Chassad chief Tonglhu and Tikendrajit relationship

Relation Between Khongjai Chief Tonglhu And Tikendrajit

Chassad, an old khongjai village in the present Kamjong district of Manipur is an important place in the history of Manipur. As per the records of Manipur State Durbar, the Chassad khongjai were staying in a large area between Chattrik and Kongal Thana on the North and South and in between Angoching and main portion of the Malain Range on the east and west.


Chassad khongjai is associated with the history of Manipur. Some historians claiming that Chassad village was settled at Karongkaphung area of Sampui village only in 1940 after the Bungpa khullen villages, acting on a court order, banished it from the jurisdiction of Bungpa village sounds concocted history.

According to the official report of the Manipur State Hill People Administration (Regulation) Act 1947, both Bungpa Khullen and Chassad were Khongjai villages whose chiefs are Yamkhothang and Tongkhothang respectively.


In 1852, the Khongjai set fire and plundered two villages – Lumkang and Haka. The Meetei King sent 1000 sepoys to control the Khogjai in Chassad. The Chief of Chassad, Nehlam was captured and made to pay tribute. Again, Nehlam revolted, however, this time, he was killed by the Meetei forces and Chassad remain loyal to the Meetei king thereafter.


In 1881, Nehlam’s son, Tonglhu revolted against Meetei. Meetei arrested Tonglhu and made alliance which lasted till 1888. One possible reason for the frequent rebellion of Chassad khongjai or other tribes in the border villages of Manipur was due to weak Meetei king who cannot take any firm decision alone, without consulting the British.

Before the rule of King Pamheiba, the sub clans of Khongjai in the Burma never challenged the suzerainty of Meetei. From the period of 1850 to 1919, the hills subject of Meetei began to revolt.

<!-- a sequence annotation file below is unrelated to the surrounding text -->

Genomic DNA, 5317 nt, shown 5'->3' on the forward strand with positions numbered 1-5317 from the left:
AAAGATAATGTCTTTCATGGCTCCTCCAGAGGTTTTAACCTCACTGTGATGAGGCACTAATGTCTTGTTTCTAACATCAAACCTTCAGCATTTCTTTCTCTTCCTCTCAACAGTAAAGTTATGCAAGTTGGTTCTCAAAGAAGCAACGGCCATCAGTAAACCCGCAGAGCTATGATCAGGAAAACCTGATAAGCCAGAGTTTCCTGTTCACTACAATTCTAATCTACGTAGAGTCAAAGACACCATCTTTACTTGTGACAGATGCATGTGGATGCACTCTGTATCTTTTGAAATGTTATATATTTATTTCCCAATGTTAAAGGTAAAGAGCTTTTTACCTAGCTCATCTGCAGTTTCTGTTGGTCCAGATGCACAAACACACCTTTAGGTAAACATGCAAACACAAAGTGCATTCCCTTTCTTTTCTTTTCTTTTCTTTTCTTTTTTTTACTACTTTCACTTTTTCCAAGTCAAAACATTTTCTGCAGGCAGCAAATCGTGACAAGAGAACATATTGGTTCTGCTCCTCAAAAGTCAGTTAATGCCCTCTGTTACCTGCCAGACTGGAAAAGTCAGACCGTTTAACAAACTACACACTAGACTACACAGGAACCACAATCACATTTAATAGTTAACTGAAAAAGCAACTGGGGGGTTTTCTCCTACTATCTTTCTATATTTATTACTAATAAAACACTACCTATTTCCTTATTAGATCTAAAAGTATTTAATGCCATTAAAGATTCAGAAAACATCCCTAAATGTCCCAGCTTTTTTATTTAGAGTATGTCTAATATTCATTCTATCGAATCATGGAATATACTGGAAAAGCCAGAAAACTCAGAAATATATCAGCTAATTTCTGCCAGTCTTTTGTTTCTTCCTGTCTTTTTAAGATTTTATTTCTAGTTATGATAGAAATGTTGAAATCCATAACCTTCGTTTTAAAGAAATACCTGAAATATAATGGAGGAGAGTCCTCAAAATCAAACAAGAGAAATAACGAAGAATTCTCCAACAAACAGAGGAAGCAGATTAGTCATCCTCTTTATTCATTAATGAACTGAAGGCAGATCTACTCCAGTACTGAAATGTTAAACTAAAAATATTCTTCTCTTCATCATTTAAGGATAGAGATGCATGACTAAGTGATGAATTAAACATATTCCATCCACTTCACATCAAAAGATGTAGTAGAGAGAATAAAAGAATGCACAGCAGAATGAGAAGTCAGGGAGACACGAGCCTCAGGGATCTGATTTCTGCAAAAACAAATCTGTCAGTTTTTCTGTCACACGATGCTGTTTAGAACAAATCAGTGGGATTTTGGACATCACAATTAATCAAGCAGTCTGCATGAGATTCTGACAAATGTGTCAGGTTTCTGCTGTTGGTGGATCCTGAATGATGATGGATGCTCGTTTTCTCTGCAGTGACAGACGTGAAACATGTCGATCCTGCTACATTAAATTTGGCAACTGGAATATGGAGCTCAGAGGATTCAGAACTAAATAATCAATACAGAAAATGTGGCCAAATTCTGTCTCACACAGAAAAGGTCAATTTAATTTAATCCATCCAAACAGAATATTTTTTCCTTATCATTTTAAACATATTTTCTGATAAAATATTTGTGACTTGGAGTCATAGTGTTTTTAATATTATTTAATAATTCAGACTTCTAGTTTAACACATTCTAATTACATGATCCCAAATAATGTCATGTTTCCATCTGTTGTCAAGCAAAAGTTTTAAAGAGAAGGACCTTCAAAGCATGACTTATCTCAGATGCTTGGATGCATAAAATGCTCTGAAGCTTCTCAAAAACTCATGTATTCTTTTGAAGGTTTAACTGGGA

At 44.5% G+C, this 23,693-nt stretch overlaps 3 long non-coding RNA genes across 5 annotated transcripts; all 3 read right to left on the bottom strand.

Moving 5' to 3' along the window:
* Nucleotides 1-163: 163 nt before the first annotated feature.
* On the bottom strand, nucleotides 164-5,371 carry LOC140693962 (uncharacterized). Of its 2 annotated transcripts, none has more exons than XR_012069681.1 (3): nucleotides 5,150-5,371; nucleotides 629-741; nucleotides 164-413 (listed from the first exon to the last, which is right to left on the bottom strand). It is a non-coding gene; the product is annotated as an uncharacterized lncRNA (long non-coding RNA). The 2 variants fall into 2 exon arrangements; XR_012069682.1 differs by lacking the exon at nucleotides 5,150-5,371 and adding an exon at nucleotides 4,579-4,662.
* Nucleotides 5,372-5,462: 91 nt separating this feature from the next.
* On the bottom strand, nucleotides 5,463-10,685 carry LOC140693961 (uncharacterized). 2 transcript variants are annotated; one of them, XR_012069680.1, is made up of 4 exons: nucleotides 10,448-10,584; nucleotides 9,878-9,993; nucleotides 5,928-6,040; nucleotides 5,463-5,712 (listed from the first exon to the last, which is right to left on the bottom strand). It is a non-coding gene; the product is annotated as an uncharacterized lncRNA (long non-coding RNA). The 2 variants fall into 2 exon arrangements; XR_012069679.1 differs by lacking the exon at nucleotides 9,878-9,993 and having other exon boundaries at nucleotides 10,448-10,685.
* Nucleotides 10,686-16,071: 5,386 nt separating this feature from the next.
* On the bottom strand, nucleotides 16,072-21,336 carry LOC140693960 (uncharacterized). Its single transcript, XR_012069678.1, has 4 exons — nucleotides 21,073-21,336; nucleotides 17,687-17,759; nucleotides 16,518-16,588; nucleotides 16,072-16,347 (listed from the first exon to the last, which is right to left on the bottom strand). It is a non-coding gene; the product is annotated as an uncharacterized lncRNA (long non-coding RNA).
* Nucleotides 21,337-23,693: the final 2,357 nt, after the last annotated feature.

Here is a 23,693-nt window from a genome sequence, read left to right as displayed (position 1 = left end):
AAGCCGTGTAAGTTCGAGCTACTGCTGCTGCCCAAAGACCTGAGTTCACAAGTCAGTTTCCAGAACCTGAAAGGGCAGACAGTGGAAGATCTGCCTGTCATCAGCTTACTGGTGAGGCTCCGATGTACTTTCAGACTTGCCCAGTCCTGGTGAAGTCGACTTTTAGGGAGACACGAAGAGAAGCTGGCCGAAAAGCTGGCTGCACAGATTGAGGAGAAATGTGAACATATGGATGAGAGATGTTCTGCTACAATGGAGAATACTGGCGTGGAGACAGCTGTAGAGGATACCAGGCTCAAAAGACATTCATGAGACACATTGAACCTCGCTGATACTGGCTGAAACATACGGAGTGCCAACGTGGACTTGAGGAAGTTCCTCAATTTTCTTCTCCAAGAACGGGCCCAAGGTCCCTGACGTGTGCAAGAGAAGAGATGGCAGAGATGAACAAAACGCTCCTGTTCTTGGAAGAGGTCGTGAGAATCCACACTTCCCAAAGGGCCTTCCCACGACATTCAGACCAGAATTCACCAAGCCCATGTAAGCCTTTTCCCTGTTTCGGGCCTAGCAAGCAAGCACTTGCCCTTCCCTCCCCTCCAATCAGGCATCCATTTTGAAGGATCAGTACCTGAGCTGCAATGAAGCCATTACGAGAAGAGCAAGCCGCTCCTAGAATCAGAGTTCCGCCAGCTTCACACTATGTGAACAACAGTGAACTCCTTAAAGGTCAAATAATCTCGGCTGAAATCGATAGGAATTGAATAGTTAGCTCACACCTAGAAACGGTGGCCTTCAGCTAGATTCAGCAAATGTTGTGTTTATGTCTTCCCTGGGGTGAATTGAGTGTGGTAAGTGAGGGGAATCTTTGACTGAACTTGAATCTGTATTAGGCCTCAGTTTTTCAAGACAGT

Chassad khongjai controlled a large part of hills in Manipur and Myanmar. They frequently raided the Tangkhul villages which were subject of Manipur king. The chief of Samjok in the Kabaw Valley instigated the Chassad Khongjai to plunder and raided the Tangkhul villages to bring them under the Kabaw.

To protect the Tangkhul from the onslaught of Chassad Khongjai, Manipur King opened an outpost at Nambisa which is around 10 kilometres from the border of Manipur. A strong force was also sent to Chattrik to punish the Khongjai. However, in December 1878, six Manipuri sepoys were arrested in Kongal village of Manipur by Chassad khongjai and taken to Kabaw as prisoner.

Later on, they were handed over to a Manipur Subedar. The main objective of Chassad khongjai rebellion was to remain independently, free from Manipur. They were supported by the Burmese authority to cause havoc in the Manipur hills, targeting the Manipur subject, Tangkhul from time to time.

Again on February 17, 1888, the Chassad khongjai raided Chingsao, a Tangkhul village which is under the Manipur King. The Chassad Khongjai killed 45 people and 3 were carried off as captives. It was confirmed that Chassad khongjai went to Chingsao village last year and demanded tribute, asking them to become the subject of the Samjok Chief of Burma.

The Chingsao Tangkhul who were loyal to the Meetei King refused to pay tributes. One reason why the Chassad khongjai targeted Chingsao Tangkhul Village was that Chingsao is a powerful Tangkhul village, if the village was subdued all the Luhoopa Tangkhul villages in the Angoching range would become the Subject of the Samjok Chief, which is the tributary of the Burma. The Chassad khongjai are working for the Samjok Chief during those time, sensing Manipur king were weak.


A messenger was sent to Chassad khongjai chief, Tonglhu to confirm about the Chingsao raid. Tonglhu sent his younger brother, Yankapu which confirmed that 5 men from the Chassad took part in the raid. Yankapu also added that the chief offenders were from the neighbouring villages within Burma territory.

The Chassad khongjai did not accept the terms offered by the Manipur State Durbar to punish those offenders who were involved in the Chingsao raid. For some years Chief of Chassad defied the Darbar until an expedition brought him down.

On January 5, 1889, Manipur King Surchandra sent 1000 sepoys under Senapati Tikendrajit to control the Chassad khongjai. In the fight, the Khongjai Chief Tonglhu was captured along with 20 captives. They were brought to Imphal. Tonglhu paid 1 gong of copper, 1 ivory, and Rs 800 as annual tributes.

Senapati Tikendrajit has a good rapport with the chief of Khongjai who were controlling the hills of Manipur. The Chief of Chassad khongjai, Tonglhu was very close friend of Senapati Tikendrajit. After the Chingsao raid and punitive action thereafter, the two brave came closer.